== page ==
You can teach yourself just about anything on the internet. But, speaking as someone who still hasn’t mastered French braids after hours of YouTube sessions, it’s not just about access to information—it takes a hell of a lot of drive and concentration to actually spend time learning when your classroom (a.k.a. your laptop) is connected to the procrastination machine that is social media. There are, however, some corners of the web that are specifically designed to bring people together who may not be able to afford or access quality education in the arts but have the motivation to learn, and can disconnect from their feed long enough to absorb an undergrad’s-worth of information.
One of the less conventional learning communities to spring up is Holdframe, a new animation marketplace that allows animators to buy or acquire examples of high quality animation in order to take them apart and learn how they were made. “Customers can view and explore the files solely for their personal development and growth in a purely non-commercial or outward-facing way,” says Joe Donaldson, Holdframe’s founder. “The idea is simply to offer a glimpse into how real professionals work on real projects. To me, the thought that you can watch and appreciate a successful film and now have the ability to see exactly how it was made and support the creator in the process is really exciting.”
It’s that last bit that Donaldson, who is also the editor of design and animation site, Motionographer, is perhaps most excited about. “From a financial perspective, the artists involved get the largest percentage of each and every transaction while retaining all ownership of their work.”
With art school fees at their highest ever, there’s often talk as to whether the many MOOC platforms or marketplaces like Holdframe will eventually take over the traditional art school format. There are pros and cons to both, but it made us wonder how comprehensive an education and how much career prep can even the most diligent online student can absorb.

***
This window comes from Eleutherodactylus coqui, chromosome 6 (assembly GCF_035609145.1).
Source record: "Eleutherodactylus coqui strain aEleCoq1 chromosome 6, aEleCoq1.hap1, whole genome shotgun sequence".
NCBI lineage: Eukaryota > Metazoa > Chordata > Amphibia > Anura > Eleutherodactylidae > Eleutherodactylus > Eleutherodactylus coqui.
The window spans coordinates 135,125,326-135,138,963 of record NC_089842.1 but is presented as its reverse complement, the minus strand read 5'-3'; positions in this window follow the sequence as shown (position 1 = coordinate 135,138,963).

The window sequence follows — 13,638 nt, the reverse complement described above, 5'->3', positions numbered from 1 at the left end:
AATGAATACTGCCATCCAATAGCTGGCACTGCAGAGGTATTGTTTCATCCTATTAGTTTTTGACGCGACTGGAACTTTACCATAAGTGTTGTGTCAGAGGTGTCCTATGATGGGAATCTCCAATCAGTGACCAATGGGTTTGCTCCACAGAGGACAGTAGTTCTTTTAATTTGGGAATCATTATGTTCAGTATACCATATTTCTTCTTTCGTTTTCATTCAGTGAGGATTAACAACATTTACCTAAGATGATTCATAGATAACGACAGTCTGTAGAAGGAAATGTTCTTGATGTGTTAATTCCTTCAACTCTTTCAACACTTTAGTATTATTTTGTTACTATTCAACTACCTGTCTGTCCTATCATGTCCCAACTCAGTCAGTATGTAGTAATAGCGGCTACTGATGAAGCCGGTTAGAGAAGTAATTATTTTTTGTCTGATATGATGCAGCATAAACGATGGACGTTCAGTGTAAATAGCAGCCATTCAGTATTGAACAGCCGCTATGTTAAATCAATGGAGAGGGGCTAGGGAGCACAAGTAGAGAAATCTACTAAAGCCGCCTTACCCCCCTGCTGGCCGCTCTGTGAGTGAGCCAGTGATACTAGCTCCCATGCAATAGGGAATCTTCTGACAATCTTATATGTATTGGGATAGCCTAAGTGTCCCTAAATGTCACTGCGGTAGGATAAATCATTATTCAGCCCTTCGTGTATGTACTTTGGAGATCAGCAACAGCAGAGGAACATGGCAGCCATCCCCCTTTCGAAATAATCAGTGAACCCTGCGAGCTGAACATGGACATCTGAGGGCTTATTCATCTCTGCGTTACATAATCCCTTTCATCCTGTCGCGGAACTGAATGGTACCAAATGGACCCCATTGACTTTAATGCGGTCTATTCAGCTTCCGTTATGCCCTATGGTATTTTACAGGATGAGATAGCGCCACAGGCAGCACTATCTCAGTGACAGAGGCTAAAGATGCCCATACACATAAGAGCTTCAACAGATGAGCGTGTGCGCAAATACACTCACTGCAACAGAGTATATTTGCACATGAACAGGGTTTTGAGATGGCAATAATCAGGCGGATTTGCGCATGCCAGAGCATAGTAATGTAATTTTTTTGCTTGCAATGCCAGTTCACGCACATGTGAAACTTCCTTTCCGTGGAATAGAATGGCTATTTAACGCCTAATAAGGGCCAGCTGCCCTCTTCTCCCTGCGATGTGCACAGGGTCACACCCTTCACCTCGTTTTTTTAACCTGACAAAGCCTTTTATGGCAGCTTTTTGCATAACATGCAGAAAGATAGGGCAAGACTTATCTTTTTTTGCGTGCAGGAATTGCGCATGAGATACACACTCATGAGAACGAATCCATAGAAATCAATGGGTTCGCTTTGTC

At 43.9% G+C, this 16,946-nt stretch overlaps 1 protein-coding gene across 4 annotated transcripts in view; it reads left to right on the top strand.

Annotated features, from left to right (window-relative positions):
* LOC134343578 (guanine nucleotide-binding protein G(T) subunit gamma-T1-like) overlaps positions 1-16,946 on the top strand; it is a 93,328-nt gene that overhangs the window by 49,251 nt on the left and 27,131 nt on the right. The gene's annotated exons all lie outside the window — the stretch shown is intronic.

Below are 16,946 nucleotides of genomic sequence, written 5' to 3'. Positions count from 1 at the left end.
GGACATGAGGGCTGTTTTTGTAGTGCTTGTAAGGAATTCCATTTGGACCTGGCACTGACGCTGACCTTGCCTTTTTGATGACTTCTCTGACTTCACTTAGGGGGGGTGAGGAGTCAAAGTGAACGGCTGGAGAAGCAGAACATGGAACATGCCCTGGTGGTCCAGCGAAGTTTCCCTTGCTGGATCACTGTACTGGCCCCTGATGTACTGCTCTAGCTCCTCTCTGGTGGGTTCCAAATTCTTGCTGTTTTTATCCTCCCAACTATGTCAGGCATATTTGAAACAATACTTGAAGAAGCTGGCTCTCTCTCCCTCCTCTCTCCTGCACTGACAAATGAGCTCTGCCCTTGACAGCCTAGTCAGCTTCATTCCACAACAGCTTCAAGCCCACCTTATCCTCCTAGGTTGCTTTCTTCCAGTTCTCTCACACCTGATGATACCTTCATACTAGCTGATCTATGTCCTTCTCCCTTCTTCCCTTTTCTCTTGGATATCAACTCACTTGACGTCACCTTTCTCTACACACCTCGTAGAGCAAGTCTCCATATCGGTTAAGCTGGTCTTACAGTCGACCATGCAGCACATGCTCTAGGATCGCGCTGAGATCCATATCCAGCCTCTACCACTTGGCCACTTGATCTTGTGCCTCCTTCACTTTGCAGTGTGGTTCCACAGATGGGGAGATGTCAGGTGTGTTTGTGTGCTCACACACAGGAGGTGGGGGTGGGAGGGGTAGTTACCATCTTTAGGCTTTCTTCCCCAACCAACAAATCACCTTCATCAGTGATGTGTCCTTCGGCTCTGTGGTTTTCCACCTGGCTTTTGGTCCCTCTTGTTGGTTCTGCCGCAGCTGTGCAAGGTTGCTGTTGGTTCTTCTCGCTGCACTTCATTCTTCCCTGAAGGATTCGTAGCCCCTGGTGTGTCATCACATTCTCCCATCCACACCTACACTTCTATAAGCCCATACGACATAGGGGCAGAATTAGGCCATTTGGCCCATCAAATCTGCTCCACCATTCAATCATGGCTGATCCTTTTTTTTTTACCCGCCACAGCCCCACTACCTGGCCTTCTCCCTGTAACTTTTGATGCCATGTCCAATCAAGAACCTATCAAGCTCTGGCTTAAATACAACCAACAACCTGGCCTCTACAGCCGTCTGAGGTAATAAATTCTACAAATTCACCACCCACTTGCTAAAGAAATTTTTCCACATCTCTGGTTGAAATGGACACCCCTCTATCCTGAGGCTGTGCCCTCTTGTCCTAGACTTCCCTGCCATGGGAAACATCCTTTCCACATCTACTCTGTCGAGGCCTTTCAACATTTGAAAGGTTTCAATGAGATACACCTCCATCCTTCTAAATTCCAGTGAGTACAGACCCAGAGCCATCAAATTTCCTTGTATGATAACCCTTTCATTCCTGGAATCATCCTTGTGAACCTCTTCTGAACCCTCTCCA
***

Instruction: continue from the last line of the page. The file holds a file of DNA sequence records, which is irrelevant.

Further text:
I’ve learned a lot of C4D tips and tricks from teens doing Minecraft tutorials.
Can you actually learn how to be an animator just by using the internet? We asked five of our favorite animators for their thoughts on whether or not their time spent at art school was imperative to the career they have now, or whether they could quite easily have acquired the same skills online.
Steph Davidson, art director, illustrator, and animator
“I took an intro animation course for Maya [Autodesk] and I found that tutorials on subscription sites like Digital Tutors, Gnomon, or Lynda were really current and more modular, so for me they were more fun to learn. There’s also a ton of free stuff on YouTube, like Lester Banks, or Greyscale Gorilla, and I’ve learned a lot of C4D tips and tricks from teens doing Minecraft tutorials.
“The one-year Maya program was more traditional and linear. They teach you the principles of animation first, then software basics, renderer basics, and so on. So I think it’s both a matter of preference and knowing what you want to do. If you wanted to create traditional animation, the work coming out of Gobelins School of Visual Arts in Paris is consistently incredible, so they must be doing something special. On the other hand, there are so many exceptional experimental animators who are self-taught. My two cents is there is a huge amount of very current material online, check it out before dropping all your savings on a school program, unless they offer something unique or you want to work for a big studio.”
Sophie Koko Gate, animator and illustrator
“I studied graphic design at Central Saint Martins (CSM) for my Bachelors, and then animation at the Royal College of Art (RCA). I got a couple weeks of training in Flash animation at RCA and an introduction to After Effects at CSM, but that was it. I animate predominantly in Photoshop and After Effects, and learnt the basics from Lynda.com, but the pro tips I got were from the people around me at RCA and my mates who were all figuring it out as well.